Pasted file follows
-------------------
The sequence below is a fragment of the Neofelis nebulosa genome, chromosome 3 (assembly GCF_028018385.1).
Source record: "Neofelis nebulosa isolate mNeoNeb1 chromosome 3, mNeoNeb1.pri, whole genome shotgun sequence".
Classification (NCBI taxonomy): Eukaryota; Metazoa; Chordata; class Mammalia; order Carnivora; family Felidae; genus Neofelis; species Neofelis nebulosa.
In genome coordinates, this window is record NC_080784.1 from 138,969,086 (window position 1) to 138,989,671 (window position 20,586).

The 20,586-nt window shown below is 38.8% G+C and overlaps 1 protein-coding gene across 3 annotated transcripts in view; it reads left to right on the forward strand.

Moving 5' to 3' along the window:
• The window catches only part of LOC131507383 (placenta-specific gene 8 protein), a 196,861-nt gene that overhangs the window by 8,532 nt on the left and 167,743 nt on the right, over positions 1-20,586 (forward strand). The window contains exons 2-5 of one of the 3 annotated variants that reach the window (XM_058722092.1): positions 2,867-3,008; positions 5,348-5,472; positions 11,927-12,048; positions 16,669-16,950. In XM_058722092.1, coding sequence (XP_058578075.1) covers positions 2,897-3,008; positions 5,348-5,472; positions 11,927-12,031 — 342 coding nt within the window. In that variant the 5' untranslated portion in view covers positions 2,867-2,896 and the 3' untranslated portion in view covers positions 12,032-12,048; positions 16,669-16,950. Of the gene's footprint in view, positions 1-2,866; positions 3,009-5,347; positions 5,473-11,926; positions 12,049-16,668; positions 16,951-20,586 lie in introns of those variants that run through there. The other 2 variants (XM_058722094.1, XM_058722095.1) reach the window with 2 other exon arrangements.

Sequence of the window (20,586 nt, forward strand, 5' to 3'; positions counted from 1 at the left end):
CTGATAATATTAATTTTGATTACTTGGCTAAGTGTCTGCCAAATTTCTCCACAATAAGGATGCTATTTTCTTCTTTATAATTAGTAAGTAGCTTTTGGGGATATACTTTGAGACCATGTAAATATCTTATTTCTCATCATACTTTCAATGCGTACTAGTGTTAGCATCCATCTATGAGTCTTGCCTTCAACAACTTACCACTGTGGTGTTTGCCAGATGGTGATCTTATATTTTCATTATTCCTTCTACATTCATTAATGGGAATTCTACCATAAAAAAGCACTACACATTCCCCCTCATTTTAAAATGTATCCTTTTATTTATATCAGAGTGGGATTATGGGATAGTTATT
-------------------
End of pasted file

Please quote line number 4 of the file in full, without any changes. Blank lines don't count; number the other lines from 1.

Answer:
In genome coordinates, this window is record NC_080784.1 from 138,969,086 (window position 1) to 138,989,671 (window position 20,586).